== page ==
“They’ve never won a World Series here. We have a beautiful new ballpark and it’s the Taj Mahal in terms of facilities,” Hyers said Friday before the Sox beat the Rangers, 7-1. “It’s new scenery and a new challenge. That appealed to me.
“People don’t understand that part and I get it. How can you walk away from Boston it’s the place to be? They’re right, it is. But also, it was a family decision.”
Hyers lives in Georgia. His wife, Kristin, works for the Georgia Transmission Corporation and her business travel takes her around the Southeast. They are able to spend more time together with Tim working primarily in Texas.
With the youngest of their three children graduating high school this spring and going off to college, that was important.
“She has her career but she’ll be able to travel with me a lot more,” Hyers said. “It’s easy to get from Georgia to Texas.”
Hitting and pitching coaches work in an environment where one bad month can get them fired. With his Red Sox contract expiring, Hyers had the opportunity to define his future and he took it.
He also felt as if he was leaving the Red Sox in good hands with his assistant, Pete Fatse, taking over as hitting coach.
It hasn’t shown in the statistics this season, but Hyers thinks Fatse is one of the best in the business.
“They’re in great hands. Pete is awesome, I’m telling you,” Hyers said. “The Red Sox will be fine. Most teams are struggling offensively this season. They’ll come around. I know those players and they’re good ones.”
Hyers said his departure from the Sox was not contractually based. He had been in the organization since 2013 in different roles and just felt it was time to try something else.
“Everybody has a price but that wasn’t it. I had great relationships with the people there,” he said.
Under Hyers, the Sox had one of the best offenses in the game for four years. They led the majors in runs, hits, doubles, batting average (.266), slugging percentage (.455), and OPS (.790).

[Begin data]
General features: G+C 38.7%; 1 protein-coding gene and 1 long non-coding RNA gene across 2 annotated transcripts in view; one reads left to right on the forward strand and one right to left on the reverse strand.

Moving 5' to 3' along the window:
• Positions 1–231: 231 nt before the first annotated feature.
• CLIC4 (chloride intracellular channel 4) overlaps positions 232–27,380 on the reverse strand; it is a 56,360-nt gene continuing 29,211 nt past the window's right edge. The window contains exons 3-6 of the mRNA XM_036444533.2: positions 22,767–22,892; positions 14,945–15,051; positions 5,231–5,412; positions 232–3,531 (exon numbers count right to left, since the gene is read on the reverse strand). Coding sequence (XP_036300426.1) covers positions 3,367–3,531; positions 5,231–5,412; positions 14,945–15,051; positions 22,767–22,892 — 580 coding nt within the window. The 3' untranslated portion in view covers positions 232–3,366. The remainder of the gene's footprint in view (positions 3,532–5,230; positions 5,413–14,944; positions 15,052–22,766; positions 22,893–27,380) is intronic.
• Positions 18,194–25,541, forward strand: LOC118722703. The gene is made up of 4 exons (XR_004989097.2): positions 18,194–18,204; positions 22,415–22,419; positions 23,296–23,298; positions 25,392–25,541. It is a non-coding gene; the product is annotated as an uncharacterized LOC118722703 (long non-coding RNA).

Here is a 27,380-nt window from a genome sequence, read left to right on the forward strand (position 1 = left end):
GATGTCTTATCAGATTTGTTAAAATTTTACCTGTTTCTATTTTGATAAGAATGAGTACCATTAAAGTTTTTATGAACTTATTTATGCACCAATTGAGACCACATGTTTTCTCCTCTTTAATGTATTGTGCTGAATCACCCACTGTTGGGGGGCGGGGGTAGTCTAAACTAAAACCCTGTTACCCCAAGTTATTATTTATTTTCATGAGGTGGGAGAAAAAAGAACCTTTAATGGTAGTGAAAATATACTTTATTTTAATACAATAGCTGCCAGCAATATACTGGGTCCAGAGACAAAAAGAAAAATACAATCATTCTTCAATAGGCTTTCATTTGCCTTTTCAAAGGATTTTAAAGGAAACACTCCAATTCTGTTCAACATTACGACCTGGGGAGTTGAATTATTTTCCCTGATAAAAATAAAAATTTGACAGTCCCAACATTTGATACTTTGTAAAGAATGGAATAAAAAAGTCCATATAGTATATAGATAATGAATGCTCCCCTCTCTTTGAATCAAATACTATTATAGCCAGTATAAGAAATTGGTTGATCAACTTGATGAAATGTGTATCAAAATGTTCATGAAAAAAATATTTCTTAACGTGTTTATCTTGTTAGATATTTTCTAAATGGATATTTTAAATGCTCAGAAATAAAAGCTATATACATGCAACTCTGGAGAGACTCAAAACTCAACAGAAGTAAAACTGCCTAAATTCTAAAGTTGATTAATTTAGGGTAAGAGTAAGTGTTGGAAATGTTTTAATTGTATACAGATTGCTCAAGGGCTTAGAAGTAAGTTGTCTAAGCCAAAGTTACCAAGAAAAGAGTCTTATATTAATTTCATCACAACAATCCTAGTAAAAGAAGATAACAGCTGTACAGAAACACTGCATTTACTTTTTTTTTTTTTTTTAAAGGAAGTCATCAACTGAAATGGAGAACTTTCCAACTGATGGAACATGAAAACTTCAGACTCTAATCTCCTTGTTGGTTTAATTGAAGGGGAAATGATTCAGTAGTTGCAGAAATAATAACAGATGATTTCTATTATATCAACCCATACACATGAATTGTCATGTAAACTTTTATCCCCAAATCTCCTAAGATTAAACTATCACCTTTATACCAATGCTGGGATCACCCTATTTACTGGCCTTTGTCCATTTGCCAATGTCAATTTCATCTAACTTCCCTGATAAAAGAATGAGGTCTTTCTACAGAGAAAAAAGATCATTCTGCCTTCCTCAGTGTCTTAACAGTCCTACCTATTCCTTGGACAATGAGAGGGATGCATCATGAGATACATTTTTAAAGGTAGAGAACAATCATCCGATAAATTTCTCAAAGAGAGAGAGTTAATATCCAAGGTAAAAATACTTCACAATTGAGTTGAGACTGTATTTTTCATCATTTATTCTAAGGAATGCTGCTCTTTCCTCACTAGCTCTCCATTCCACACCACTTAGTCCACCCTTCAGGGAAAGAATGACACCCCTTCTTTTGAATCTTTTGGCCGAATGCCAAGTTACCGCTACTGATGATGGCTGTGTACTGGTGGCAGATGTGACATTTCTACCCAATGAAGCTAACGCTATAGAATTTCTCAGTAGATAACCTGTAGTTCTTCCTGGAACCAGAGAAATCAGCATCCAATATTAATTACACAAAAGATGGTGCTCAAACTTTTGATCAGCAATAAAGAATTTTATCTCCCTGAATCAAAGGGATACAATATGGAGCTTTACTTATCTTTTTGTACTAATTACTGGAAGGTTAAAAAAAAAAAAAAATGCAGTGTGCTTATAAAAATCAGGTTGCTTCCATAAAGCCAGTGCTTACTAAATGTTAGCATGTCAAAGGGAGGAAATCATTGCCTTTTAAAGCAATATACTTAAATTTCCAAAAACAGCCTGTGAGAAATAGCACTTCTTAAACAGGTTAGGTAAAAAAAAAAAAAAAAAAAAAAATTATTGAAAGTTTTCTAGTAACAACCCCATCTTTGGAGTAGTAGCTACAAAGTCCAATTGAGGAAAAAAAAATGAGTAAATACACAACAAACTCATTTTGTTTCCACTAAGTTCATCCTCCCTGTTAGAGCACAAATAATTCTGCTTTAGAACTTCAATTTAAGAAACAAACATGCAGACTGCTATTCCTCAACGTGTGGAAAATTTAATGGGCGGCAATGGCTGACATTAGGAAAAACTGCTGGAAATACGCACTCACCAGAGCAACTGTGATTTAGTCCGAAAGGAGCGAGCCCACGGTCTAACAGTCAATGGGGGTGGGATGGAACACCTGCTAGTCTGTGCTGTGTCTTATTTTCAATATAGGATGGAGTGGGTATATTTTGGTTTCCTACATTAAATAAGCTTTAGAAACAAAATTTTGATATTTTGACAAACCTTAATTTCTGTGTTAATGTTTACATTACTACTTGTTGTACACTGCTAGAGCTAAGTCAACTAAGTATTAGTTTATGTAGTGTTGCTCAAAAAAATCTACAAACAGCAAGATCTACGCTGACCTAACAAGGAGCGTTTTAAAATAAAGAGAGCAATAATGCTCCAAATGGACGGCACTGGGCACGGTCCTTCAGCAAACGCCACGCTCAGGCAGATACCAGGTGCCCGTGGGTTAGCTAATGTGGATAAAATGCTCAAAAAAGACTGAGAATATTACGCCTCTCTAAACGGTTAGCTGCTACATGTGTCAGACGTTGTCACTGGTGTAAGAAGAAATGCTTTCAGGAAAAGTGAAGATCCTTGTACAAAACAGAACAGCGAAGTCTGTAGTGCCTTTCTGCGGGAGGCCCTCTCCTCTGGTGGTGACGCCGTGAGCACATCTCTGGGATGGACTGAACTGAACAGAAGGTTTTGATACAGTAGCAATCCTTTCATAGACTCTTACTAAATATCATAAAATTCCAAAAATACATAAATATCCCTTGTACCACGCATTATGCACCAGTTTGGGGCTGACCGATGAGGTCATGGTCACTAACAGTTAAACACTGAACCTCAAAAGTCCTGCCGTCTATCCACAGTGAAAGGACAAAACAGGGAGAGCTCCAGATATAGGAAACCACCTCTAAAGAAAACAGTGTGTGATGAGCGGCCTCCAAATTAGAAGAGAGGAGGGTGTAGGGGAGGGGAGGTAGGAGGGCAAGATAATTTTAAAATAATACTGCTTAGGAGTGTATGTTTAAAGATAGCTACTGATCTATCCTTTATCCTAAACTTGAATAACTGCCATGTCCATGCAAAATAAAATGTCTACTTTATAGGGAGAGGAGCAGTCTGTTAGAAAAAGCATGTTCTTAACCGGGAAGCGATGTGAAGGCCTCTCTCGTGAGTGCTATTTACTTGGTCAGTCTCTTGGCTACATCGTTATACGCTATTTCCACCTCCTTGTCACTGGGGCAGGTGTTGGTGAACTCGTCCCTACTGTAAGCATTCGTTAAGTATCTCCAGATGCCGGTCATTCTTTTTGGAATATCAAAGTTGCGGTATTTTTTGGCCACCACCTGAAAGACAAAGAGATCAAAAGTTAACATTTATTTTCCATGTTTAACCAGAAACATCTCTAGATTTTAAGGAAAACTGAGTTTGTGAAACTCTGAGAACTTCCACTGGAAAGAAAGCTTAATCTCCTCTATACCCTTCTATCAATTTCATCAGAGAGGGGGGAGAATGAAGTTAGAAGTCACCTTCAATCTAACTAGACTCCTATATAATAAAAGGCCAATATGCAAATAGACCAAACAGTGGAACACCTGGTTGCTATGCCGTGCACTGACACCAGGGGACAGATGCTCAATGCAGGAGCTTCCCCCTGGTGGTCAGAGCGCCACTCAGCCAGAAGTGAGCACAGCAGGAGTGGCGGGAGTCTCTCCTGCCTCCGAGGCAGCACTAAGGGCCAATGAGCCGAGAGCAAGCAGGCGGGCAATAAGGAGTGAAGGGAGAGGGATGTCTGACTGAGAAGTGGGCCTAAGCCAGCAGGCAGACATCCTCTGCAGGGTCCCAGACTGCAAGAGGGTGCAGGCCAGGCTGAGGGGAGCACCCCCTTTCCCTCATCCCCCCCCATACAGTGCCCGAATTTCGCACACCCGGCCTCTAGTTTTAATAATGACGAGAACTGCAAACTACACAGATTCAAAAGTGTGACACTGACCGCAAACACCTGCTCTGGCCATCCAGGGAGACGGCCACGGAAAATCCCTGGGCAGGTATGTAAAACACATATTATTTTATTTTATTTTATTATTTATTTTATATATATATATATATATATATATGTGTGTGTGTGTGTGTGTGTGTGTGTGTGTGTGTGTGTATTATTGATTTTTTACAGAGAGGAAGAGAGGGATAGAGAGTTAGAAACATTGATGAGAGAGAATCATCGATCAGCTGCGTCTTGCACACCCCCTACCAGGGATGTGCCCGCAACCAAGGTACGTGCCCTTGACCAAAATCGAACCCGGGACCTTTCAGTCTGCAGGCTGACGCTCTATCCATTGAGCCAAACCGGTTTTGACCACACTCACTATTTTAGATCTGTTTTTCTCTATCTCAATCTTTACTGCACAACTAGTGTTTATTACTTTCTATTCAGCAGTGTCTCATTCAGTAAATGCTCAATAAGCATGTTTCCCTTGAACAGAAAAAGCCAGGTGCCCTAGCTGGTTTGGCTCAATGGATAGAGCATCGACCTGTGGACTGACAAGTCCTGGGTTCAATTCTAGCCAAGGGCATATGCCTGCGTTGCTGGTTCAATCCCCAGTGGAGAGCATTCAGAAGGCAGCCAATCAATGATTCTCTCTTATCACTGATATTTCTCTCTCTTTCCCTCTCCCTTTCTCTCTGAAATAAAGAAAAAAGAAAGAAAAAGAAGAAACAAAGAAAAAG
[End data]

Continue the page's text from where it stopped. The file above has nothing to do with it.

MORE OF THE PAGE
“Obviously winning the World Series [in 2018] was the highlight and I’ll always cherish that,” he said. “But I saw players like Xander Bogaerts, Andrew Benintendi, Jackie Bradley, and Christian Vazquez as young bucks in the minor leagues become champions.
“I got to see the whole thing grow and culminate in winning the Series. That’s what I’ll remember. I saw their struggles and their high moments.”
The Rangers want Hyers to have organization-wide influence in how hitters are developed. He likes the idea of seeing another championship team grow from the roots up.
As Hyers worked with his new players before the game, many of his old ones came over to hug him. The Sox seemed determined to impress their former guru, pounding out 10 hits in one of their offensive nights of the season.
“A big guy in terms of my career,” Bogaerts said. “I can’t thank him enough. He did a lot for us. I’m sorry he left, but everybody has to do what’s right for him.”
Hyers is taking what could be a harder road. But it was time.
“People can have their opinions but I like it here. I like the culture they’re trying to build and I believe in what [Young] is trying to do,” Hyers said. “They have prospects here and I’m a developmental guy at heart. I want to be part of what’s happening here.”
Source: Boston Globe